When Kathy is dubbing Lina's voice for the "Nothing can keep us apart, our love will last till the stars turn cold" line, it is actually the real voice of Jean Hagen.

Was voted the 10th Greatest Film of all time by Entertainment Weekly, being the highest ranked musical.

Don and Cosmo were shown as touring through a variety of small towns as part of their vaudeville career. These included Dead Man's Fang (Arizona), Oatmeal (Nebraska) and Coyoteville (New Mexico). These are all fictional although there is a town called Oatmeal in Texas and one called Coyoteville in California.

The soundstage used for the signature "Singin' In The Rain" scene is used for the street scenes for the quintessential 80's & 90's hit TV series sit-com Seinfeld (1989).

It was voted the #1 movie musical in American film history by the American Film Institute in 2006. The song "Singin' In The Rain" ranks #3 in their top songs. It also is in the Top 100 list of AFI's 100 Years... 100 Movies (#10) and AFI's 100 Years... 100 Passions (#16).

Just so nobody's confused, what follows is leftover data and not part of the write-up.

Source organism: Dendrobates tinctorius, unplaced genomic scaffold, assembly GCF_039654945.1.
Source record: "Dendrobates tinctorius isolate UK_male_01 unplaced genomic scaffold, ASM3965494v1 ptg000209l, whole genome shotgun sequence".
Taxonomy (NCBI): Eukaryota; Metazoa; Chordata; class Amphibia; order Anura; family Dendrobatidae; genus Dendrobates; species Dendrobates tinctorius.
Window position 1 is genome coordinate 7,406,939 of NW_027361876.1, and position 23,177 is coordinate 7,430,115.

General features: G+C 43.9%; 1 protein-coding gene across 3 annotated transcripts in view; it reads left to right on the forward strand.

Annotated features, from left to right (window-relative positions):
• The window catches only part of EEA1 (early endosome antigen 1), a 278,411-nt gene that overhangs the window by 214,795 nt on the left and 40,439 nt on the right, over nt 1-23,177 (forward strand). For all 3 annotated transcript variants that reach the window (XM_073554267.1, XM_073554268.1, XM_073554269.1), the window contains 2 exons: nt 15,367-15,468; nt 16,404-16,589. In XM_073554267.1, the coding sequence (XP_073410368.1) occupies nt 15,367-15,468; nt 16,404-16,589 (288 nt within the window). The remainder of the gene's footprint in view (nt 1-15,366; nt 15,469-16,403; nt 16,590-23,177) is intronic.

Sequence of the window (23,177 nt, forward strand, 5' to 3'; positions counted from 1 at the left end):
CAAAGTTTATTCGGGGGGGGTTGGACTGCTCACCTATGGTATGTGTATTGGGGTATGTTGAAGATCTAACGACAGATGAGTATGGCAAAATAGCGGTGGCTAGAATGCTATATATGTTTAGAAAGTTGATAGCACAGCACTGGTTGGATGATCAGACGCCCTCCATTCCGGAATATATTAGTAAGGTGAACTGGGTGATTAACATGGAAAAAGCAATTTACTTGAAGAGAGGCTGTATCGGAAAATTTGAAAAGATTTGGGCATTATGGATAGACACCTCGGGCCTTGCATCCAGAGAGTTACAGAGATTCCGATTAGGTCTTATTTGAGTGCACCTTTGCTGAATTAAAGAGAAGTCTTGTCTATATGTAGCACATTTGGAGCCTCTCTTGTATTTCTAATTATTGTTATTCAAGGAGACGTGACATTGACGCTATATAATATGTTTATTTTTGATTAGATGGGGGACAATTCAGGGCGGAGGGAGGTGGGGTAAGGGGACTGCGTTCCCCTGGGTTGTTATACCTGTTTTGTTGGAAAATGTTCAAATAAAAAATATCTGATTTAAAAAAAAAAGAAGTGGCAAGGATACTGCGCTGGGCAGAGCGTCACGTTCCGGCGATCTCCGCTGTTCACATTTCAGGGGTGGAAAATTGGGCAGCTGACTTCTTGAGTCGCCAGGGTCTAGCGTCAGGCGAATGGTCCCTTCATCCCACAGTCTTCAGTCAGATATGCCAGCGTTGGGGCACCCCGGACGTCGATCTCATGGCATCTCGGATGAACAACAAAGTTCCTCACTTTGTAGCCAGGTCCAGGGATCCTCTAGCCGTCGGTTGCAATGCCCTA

In an early version of the script, the musical number "Singin' in the Rain" was to be sung by Debbie Reynolds, Donald O'Connor and Gene Kelly on the way back from the flop of a talkie movie. Also, the song "You Were Meant For Me" was not included in that draft. Instead, it was supposed to be Kelly's version of "All I Do Is Dream Of You," which would take place after the party at R.F. Simpson's house, when Kelly chases after Reynolds. The song would have ended up at Kelly's house. The footage of this scene has been lost, but the prerecording is featured on the soundtrack from Rhino. Remaining in the release print is the party sequence where Reynolds and chorus sing and dance a Charleston to "All I Do Is Dream of You."

Contrary to popular belief, Jean Hagen didn't base the voice of Lina Lamont on any actual silent film stars. The entire performance--the squeaky, raspy voice; the Sunnyside, Queens, accent; the hair, makeup and body language-- was based on the characters Judy Holliday often portrayed, especially Holliday's Oscar-winning performance in Born Yesterday (1950). Hagen had had the opportunity to observe Holliday in person when they were co-stars in Adam's Rib (1949).

Even though Donald O'Connor was hired to play Gene Kelly's friend, the first thing Kelly asked him while on set for "Moses Supposes" was if his fouettes were (mostly) left. He replied yes and Kelly smiled and said, "That's great". O'Connor later stated in a 1980s interview that this was one of his few pleasant interactions with Kelly during filming.